Does It Count, If You Don't Count It? The Future of Social Impact Measurement

October 20, 2016 Charlie Vanek

This article originally appeared on Philanthropy News Digest.

Outcomes. Impact. Results. In the for-profit world, all are key to the long-term viability and health of an organization. Today, in the giving sector, we are seeing the same concepts around performance and measuring outcomes take center stage. 

But as the conversation around best practices for results-focused giving continues to gain traction and the ability to demonstrate the results of giving becomes more important, organizations and individuals across the philanthropic spectrum, from foundations to nonprofits to corporations, to the individual change agents that support them, are struggling to define a common language for performance measurement and reporting. 

While that language may not yet exist, players across the giving sector can agree that being able to demonstrate social impact involves many of the same elements as good storytelling.

Needless to say, the power of good storytelling has been a feature of politics, business, and our dinner tables for as long as any of us can remember. That's because the best stories get to the heart of their subject and leave the listener feeling moved — whether to act, reflect, or investigate the subject matter. And while a story focused on a single individual, if told well, can grab our attention, when the story relates to something bigger or greater than ourselves, it is even more powerful.

Across the giving sector, we see champions for social good who understand that strong stories, powerfully told, can make a difference. Nonprofits, foundations, and corporations alike are harnessing the power of storytelling to share the impact of their work, to draw people to their mission, and to inspire action. But once social impact begins to be viewed through a storytelling lens, it becomes clear that crafting a compelling story about impact starts with a focus on measurable results. In other words, a donation or giving campaign that doesn't lead to the measurement and reporting of results is like a story without an ending. 

Consider the following statements: "The XY Foundation vaccinated three hundred children children"; or "The XY Foundation’s vaccination program reached three hundred children and led to a 50 percent reduction in instances of measles in the region." When organizations can track, measure, and share the results of their efforts in terms of the value being delivered, their story becomes much more powerful.

A year ago, the United Nations announced seventeen Sustainable Development Goals, or SDGs, as a way to "stimulate action over the next fifteen years in areas of critical importance for humanity and the planet." The SDGs include goals to end poverty, hunger, ensure inclusive and quality education, gender equality, clean water, and more. If each foundation, nonprofit, and corporate donor could track the results of their donations, efforts, and partnerships and map them back to one of the SDGs, think how many powerful stories the giving sector would be able to tell. And powerful, compelling stories are what inspire donors to provide more resources to advance social and environmental goals.

The first step in helping the giving community track results and create powerful stories is to settle on an agreed-upon taxonomy. With a sector-sourced (and continuously growing) lexicon of outcomes and output measurements, a common language will enable those who are already successful in achieving impact to share their best practices while giving those who are just starting out on their outcomes journey the ability to more easily jump in. Standardized measurement and reporting also will lead to greater transparency so that all involved in changemaking efforts can see exactly where resources are going.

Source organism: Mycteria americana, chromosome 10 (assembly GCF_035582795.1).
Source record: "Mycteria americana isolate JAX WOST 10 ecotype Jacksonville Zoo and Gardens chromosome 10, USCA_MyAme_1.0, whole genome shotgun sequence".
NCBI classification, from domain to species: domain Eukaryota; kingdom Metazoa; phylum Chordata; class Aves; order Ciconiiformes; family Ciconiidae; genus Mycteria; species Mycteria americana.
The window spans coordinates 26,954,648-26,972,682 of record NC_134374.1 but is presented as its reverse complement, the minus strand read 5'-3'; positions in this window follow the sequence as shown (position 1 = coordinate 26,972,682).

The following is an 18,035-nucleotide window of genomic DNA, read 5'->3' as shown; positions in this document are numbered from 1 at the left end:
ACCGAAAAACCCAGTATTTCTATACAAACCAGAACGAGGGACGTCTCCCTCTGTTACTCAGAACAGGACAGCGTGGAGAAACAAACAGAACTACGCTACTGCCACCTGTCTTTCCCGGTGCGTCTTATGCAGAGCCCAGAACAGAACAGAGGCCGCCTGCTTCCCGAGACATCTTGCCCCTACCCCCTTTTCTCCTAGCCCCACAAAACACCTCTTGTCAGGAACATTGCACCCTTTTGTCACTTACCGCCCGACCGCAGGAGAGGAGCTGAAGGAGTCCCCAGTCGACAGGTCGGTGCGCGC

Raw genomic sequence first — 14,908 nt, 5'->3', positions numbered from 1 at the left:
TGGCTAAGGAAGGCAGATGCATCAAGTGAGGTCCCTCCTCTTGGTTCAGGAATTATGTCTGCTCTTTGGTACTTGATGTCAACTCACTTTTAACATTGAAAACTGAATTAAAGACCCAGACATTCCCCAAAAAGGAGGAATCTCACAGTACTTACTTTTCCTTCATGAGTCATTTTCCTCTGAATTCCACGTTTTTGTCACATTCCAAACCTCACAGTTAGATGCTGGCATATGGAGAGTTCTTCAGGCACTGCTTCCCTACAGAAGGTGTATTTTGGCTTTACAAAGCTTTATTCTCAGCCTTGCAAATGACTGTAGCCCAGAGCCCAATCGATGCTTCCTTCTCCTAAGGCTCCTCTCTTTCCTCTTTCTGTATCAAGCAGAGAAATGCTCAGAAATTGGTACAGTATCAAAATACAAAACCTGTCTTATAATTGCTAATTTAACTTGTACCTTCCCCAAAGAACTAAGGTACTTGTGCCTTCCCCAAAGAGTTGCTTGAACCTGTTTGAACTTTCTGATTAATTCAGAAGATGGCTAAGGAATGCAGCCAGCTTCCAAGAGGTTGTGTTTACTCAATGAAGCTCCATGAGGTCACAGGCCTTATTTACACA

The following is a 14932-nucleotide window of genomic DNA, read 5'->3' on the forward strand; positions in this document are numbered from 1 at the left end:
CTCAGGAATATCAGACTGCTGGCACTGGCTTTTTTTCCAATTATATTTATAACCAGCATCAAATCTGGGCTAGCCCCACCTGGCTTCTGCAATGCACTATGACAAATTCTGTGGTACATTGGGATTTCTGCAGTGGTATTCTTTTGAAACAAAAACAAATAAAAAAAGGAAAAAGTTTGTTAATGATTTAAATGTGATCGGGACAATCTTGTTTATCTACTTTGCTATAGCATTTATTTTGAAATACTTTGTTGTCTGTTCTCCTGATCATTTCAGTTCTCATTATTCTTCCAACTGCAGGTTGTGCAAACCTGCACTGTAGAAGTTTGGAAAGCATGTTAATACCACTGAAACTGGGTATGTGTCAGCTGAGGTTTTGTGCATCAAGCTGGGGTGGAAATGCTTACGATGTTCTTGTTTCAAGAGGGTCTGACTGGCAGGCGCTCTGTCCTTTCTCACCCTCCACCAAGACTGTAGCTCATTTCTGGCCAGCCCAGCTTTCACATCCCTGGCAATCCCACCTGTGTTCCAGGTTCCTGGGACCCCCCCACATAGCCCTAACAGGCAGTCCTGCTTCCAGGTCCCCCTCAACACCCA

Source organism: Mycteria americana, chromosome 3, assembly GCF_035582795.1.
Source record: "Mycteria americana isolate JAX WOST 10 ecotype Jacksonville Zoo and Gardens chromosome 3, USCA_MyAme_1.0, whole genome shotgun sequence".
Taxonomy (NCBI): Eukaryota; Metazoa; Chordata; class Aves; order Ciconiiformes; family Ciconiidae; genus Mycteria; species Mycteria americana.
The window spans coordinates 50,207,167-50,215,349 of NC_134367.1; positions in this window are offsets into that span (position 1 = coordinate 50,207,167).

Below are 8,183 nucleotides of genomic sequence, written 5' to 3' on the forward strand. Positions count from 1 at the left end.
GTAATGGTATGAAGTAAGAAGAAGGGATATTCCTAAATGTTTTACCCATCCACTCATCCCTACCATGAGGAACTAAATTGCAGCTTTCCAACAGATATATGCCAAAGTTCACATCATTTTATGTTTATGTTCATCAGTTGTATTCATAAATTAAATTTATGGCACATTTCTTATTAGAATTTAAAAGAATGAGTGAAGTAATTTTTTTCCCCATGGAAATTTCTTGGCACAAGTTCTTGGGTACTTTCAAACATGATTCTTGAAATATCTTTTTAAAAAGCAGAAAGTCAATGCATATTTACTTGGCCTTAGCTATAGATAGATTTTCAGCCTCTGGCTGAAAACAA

For individual organizations in the giving sector, the measurement journey begins with understanding where you are and where you hope to end up. Whether your organization is just starting out, has developed some competence, or has arrived at a completely integrated stage of measurement proficiency, a thorough understanding of your goals, objectives, strengths, and weaknesses is essential to the successful execution of your outcomes measurement framework. 

As outcomes measurement in the field becomes more sophisticated, the organizations best poised for success will be the ones positioned to capture and use results data to build strong impact stories. Find out where your organization falls on the spectrum of outcomes maturity today, and begin the journey toward a more impactful tomorrow. 


Charlie Vanek

Charlie Vanek joined MicroEdge in October 2012. Charlie has had broad responsibilities in the software and information sector for the last eleven years including roles in Operations, New Product Development, Product Marketing and Business Development. He is responsible for MicroEdge’s partnership and acquisition strategy.

Charlie joined MicroEdge from Thomson Reuters, where he was Head of Insurance Solutions, Financial and Risk, directing Sales, Marketing and Product Development for Thomson Reuters’ insurance information and software business. Prior to that, Charlie had progressive experience in Thomson Reuters’ Business of Law division. At FindLaw, Charlie was a patent assignee to the Thomson Corporation for products that convert textual information to visual graphs.

Before Thomson Reuters, Charlie worked in Yield Management and Corporate Finance at Northwest Airlines. He has a B.S. in Mechanical Engineering from Iowa State University and an M.B.A. from the University of Chicago. He is on the Board of Directors at Open Eye Figure Theatre, a 501(c)3 in Minneapolis.

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